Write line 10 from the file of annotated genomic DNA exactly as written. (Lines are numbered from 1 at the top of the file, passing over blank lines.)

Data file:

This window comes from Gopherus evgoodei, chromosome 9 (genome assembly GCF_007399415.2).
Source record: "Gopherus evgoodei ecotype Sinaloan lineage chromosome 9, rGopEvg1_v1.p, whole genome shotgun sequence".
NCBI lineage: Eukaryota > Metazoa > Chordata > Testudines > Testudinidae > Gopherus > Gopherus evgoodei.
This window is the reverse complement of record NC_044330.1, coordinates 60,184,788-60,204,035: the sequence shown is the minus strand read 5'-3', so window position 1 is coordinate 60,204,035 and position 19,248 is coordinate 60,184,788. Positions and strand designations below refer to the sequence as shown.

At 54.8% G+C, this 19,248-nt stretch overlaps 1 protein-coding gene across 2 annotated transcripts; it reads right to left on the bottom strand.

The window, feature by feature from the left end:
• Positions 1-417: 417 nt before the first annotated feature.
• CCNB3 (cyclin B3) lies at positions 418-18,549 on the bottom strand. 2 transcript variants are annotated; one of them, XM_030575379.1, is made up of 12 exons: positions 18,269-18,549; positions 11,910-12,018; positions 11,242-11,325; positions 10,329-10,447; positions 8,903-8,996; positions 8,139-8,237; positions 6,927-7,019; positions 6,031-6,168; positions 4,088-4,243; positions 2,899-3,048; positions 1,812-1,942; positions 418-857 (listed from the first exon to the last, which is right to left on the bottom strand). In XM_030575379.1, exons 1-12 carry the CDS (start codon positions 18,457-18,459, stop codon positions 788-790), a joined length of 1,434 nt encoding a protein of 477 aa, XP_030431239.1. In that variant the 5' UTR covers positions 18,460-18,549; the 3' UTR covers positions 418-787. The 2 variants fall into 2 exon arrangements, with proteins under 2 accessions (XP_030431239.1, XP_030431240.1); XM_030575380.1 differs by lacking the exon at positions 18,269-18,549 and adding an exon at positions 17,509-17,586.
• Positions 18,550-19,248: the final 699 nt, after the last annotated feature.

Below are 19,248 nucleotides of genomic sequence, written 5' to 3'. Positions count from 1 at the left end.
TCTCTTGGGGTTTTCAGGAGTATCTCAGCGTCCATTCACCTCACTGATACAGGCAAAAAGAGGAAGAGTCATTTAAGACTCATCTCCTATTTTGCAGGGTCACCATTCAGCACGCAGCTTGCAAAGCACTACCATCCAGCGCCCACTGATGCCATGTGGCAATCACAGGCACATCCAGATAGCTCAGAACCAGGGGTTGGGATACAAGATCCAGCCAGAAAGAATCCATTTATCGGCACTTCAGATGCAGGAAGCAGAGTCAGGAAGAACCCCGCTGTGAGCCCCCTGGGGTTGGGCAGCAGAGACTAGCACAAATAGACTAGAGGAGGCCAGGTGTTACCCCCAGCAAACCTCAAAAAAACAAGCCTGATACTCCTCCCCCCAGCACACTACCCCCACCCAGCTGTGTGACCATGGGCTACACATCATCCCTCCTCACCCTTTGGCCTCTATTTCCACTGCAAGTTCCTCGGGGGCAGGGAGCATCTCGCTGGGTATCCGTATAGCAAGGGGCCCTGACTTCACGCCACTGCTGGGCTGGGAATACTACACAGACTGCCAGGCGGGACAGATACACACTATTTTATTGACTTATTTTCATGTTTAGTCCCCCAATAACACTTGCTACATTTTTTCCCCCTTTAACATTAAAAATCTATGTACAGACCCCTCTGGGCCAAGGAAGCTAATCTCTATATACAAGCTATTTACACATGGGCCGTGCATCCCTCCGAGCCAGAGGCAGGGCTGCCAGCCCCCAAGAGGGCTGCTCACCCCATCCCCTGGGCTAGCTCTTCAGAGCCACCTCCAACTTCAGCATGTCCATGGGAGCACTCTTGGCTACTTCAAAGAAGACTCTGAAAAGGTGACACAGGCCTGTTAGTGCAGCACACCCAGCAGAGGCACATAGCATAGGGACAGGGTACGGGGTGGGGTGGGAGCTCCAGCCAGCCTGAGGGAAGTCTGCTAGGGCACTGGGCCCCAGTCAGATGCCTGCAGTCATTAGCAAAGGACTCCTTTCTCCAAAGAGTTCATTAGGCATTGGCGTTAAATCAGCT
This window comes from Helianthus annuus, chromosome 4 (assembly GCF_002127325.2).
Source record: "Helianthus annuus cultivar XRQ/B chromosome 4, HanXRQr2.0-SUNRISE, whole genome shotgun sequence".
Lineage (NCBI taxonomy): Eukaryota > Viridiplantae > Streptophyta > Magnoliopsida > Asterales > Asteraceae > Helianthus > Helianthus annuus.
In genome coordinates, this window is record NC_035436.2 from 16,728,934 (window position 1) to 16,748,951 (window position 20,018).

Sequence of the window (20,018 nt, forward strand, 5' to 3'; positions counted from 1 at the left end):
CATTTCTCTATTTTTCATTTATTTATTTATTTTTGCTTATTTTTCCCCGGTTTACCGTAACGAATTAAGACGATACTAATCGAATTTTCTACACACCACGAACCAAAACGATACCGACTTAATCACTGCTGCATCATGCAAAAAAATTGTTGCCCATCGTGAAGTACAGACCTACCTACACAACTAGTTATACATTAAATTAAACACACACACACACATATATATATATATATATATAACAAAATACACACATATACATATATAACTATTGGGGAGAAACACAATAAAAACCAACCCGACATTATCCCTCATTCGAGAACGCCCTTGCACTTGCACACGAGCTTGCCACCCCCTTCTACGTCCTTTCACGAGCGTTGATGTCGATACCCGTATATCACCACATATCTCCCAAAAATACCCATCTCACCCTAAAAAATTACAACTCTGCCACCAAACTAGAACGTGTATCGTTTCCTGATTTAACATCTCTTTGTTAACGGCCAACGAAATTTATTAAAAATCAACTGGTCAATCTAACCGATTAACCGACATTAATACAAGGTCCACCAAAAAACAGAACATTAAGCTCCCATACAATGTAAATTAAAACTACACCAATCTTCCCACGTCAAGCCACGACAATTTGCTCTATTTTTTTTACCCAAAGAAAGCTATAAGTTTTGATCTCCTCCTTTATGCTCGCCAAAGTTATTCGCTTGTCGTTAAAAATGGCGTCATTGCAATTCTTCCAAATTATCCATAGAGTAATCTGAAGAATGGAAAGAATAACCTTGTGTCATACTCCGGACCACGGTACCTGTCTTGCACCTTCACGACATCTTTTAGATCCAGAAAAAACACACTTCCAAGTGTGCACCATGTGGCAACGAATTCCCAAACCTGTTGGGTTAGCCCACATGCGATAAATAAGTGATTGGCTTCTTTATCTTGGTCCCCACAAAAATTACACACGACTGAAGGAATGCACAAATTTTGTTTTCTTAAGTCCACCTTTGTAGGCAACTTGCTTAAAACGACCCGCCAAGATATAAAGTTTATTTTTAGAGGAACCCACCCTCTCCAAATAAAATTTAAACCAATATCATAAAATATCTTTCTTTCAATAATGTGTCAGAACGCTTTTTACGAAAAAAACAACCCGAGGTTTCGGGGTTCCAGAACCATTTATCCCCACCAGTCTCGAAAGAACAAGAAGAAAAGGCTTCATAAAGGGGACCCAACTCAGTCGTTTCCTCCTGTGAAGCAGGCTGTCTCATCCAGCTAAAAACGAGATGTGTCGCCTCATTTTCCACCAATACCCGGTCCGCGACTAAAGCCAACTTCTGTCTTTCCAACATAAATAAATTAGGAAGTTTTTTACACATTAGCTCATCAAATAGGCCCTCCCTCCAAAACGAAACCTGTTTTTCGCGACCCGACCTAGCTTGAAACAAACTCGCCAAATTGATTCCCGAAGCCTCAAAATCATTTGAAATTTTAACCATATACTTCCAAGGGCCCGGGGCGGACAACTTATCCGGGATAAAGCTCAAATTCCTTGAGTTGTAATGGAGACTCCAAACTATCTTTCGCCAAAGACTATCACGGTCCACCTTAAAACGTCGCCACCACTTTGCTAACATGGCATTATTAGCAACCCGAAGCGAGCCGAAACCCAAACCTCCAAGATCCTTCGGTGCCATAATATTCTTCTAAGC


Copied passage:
Below are 19,248 nucleotides of genomic sequence, written 5' to 3'. Positions count from 1 at the left end.